by L. Neil Smith
Politicians are a demonstrably unbright lot.
Take Franklin Delano Roosevelt. I’ve known since I was a high school senior (a thousand years ago) and read George N. Crocker’s Roosevelt’s Road to Russia that FDR was a few crayons short of a box. Reprints of John T. Flynn I saw recently portray him as having had intelligence and character remarkably like those of Bill Clinton.
If you took all the American presidents of the 19th and 20th centuries (the current occupant of the White House being no exception) and threw them in a pond, you could skim stupid for decades.
The phenomenon isn’t limited to presidents. Our political system selects for stupidity — along with evil and insanity — and you can see it work from the Senate and the Supreme Court right down to your friendly neighborhood silly council. Politicos with an IQ higher than an artichoke may be numbered on the fingers of one elbow.
Not to put too dull a point on it, stupid people do stupid things. The total number of stupid things politicians have done, just over the past two centuries, just in the United States, undoubtedly exceeds the maximum number of subatomic particles possible in the universe.
I was reminded of all this the other day when I saw someone light his cigarette with a Zippo. The familiar metallic clink and whiff of lighter fluid were unmistakable, and brought memories back to a former smoker vastly more pleasurable than those who’ve never smoked might expect. What it specifically reminded me was that technical progress, while very good and highly important, isn’t always necessary.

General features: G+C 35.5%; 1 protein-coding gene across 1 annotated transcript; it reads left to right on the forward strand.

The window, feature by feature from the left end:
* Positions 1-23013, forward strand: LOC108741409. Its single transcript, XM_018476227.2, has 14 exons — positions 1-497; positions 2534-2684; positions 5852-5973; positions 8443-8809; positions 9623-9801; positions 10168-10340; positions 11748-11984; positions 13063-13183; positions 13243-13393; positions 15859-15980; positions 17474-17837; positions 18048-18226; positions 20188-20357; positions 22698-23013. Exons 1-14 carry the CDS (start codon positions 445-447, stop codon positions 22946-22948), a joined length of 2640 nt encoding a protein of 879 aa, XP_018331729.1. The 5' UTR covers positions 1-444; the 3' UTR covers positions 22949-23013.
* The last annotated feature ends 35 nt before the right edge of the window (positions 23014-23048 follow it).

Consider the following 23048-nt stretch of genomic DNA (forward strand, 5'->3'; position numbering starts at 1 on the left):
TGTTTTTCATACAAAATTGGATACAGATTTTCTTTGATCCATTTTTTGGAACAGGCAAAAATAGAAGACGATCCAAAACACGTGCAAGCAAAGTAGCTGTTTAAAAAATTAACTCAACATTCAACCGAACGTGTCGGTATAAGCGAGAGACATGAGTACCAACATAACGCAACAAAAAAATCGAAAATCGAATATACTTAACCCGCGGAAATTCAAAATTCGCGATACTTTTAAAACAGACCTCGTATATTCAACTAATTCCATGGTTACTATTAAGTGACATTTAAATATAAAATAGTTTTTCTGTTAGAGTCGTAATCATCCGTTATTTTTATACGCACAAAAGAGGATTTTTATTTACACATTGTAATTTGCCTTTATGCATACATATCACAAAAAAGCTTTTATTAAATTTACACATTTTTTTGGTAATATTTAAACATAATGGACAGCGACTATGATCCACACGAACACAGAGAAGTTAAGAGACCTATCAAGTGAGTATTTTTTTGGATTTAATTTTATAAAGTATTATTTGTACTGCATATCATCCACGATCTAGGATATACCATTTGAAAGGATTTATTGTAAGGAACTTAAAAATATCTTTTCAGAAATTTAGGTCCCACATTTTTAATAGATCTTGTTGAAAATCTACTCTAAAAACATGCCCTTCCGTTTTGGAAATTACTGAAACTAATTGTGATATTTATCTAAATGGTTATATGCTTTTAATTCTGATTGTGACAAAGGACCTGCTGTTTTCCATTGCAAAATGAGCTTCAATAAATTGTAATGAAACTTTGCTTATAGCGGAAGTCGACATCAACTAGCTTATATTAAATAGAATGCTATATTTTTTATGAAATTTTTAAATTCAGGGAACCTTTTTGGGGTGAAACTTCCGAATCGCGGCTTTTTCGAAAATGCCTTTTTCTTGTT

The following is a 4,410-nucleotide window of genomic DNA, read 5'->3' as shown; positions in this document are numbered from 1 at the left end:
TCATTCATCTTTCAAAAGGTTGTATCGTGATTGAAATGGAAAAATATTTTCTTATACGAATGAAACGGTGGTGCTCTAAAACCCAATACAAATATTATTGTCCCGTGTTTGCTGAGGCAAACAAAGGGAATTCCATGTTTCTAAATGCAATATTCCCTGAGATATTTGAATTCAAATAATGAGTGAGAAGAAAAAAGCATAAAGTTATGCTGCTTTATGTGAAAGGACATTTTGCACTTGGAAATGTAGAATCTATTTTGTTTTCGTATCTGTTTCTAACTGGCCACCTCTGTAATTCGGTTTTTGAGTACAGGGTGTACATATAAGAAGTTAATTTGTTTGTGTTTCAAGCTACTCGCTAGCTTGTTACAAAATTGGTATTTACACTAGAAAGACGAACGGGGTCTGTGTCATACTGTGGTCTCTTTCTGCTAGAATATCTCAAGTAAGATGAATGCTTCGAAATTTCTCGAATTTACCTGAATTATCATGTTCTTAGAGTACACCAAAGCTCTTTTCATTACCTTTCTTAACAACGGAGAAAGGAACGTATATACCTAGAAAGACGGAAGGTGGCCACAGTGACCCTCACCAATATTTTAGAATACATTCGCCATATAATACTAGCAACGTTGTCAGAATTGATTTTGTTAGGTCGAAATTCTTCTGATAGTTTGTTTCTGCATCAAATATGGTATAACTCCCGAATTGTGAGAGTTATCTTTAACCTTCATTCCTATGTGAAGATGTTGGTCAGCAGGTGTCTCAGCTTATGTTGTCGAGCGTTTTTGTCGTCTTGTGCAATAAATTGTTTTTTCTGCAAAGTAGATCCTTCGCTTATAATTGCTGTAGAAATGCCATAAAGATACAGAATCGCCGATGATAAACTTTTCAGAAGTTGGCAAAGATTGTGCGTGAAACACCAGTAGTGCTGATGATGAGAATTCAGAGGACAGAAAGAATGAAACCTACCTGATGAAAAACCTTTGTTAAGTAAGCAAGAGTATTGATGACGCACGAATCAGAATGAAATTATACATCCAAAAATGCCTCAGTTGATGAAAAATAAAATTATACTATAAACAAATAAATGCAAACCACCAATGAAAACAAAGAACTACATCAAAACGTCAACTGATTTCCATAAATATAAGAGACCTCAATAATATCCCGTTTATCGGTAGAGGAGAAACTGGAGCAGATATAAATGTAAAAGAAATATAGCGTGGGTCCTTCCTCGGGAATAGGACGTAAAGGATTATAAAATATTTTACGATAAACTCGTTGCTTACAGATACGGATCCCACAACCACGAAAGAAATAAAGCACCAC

Nothing could be simpler than a Zippo. It’s a business card sized metal box half an inch thick, stuffed with cotton, into which a wick is inserted. The box is spring-hinged, so it stays closed in your pocket. The wick emerges through a partition between the two parts of the box in just the right place for sparks from a hardened steel thumb-wheel and a tiny cylindrical spring-fed “flint” to set it alight when there’s enough fuel in the cotton-batting reservoir.
Four moving parts (lid, wheel, flint, spring). Pretty neat. Disposable Bic lighters put less weight in your shirt pocket and are tidier (Zippos will leak now and again) but they lack romance.
Now, I pretend to hear you ask, what does this have to do with the stupidity of politicians? Another elegant, minimalist invention the 20th will someday be famous for is the .45 caliber Colt Automatic Pistol Model of 1911A1. As sprung from the mind of John Moses Browning (with a little help from the US Army), it’s the perfect size, shape, and weight to do what it’s meant to do, which is to protect its holder at the “last ditch” from becoming one with the earth.
The 1911, as we call the big roscoe with fond familiarity, did the job remarkably well for 75 years (How many other bits of military junk have stayed in the inventory that long?) until the mid-1980s, when it was replaced by a travesty of European pseudomodernity and corrupt wheeler-dealering, an aluminum-framed small-caliber Italian popgun that’s now being replaced, itself. The 1911 was even beginning to be replaced in the hearts and minds of civilian shooters, but it now appears — thanks to Congress — that it won’t happen anytime soon.
During the darkest days of the Waco Willie Administration (which often look sunny and bright, compared to the present incumbency) a number of gun laws were passed with the eager, enthusiastic, and utterly indispensable assistance of the Republican Party.
The most absurd of those laws placed a limit on the number of cartridges that might fit into the magazine of various pistols, rifles, and shotguns. At the time, I explained to my readers that politicians are criminals themselves. They subsist on money stolen from the Productive Class, exactly like common muggers and burglars.